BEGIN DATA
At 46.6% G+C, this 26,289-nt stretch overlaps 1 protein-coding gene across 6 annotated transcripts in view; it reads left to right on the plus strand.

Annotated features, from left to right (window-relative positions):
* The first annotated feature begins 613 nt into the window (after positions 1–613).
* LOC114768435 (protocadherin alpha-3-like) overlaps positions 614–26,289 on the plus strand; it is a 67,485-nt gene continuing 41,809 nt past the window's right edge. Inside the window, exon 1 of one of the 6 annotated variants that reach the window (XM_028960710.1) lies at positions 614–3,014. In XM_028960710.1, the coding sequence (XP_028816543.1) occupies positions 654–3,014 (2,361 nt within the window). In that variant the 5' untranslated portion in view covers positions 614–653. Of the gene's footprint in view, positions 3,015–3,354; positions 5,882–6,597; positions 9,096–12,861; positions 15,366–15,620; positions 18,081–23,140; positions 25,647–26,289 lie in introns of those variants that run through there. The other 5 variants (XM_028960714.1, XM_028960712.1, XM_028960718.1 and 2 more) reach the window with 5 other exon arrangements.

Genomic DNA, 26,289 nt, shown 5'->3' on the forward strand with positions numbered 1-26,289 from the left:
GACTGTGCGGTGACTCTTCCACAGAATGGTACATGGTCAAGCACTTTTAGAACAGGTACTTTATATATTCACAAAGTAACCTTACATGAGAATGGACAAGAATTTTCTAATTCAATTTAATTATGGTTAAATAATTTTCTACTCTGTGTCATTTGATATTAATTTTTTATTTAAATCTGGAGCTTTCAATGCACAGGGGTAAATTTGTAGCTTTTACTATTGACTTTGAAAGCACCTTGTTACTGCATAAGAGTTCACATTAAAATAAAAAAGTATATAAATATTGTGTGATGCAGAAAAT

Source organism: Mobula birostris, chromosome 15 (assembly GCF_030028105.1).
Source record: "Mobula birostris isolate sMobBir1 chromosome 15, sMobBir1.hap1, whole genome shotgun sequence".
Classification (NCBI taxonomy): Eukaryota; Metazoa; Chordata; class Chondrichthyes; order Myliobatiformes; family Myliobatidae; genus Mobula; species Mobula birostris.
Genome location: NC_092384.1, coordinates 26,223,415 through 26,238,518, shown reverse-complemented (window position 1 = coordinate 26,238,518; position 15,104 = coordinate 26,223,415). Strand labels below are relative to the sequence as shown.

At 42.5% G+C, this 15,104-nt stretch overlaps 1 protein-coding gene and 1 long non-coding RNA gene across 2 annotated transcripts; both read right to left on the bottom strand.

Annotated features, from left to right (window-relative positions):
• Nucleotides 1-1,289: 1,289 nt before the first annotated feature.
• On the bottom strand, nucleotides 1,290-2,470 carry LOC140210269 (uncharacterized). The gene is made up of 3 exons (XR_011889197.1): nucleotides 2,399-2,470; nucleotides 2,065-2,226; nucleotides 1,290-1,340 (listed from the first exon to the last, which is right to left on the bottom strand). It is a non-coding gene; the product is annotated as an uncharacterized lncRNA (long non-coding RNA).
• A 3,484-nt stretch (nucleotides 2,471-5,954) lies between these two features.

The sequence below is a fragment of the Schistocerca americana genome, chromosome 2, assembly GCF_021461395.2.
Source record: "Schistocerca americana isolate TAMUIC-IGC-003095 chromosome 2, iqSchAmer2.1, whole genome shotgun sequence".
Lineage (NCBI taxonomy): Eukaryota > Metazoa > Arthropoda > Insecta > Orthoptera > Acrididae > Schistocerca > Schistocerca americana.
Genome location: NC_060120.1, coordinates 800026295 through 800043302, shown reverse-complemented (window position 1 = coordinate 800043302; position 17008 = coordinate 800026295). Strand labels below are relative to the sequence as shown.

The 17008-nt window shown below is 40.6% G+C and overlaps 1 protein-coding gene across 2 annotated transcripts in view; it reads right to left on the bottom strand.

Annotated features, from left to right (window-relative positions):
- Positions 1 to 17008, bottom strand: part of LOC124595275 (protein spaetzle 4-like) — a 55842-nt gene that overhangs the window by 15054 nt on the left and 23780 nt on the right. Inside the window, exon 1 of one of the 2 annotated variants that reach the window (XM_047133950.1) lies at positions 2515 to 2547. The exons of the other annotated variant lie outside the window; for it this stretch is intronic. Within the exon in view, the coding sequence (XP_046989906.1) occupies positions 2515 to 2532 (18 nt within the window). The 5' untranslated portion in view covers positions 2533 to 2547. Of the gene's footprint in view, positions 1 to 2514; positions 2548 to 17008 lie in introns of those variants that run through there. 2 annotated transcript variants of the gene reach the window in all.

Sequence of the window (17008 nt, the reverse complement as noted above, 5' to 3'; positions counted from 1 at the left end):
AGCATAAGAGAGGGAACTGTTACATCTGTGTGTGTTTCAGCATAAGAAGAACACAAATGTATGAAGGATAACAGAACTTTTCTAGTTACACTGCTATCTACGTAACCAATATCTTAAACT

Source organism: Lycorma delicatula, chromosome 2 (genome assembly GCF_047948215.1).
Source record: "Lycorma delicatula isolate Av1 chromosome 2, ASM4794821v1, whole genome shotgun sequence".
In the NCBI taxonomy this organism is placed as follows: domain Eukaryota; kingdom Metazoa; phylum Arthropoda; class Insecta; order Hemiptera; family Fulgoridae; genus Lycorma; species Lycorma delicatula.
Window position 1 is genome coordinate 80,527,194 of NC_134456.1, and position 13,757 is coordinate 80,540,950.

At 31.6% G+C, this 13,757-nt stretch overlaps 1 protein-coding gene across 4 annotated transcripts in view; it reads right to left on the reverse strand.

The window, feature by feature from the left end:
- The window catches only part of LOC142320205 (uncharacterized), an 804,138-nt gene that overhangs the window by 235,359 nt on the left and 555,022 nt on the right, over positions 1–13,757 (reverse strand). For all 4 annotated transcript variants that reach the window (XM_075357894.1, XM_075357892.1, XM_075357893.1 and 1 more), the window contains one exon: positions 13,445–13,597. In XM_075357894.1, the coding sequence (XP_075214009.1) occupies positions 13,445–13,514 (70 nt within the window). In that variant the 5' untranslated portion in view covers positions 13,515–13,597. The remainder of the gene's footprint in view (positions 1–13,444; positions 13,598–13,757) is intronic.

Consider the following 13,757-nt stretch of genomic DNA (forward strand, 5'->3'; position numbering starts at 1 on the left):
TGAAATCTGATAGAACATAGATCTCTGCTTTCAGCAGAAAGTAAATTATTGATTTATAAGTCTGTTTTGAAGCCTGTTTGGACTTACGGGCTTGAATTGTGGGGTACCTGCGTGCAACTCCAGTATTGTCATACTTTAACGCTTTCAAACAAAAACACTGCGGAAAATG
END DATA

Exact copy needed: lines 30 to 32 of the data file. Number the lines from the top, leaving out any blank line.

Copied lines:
The window, feature by feature from the left end:
- The window catches only part of LOC142320205 (uncharacterized), an 804,138-nt gene that overhangs the window by 235,359 nt on the left and 555,022 nt on the right, over positions 1–13,757 (reverse strand). For all 4 annotated transcript variants that reach the window (XM_075357894.1, XM_075357892.1, XM_075357893.1 and 1 more), the window contains one exon: positions 13,445–13,597. In XM_075357894.1, the coding sequence (XP_075214009.1) occupies positions 13,445–13,514 (70 nt within the window). In that variant the 5' untranslated portion in view covers positions 13,515–13,597. The remainder of the gene's footprint in view (positions 1–13,444; positions 13,598–13,757) is intronic.

Consider the following 13,757-nt stretch of genomic DNA (forward strand, 5'->3'; position numbering starts at 1 on the left):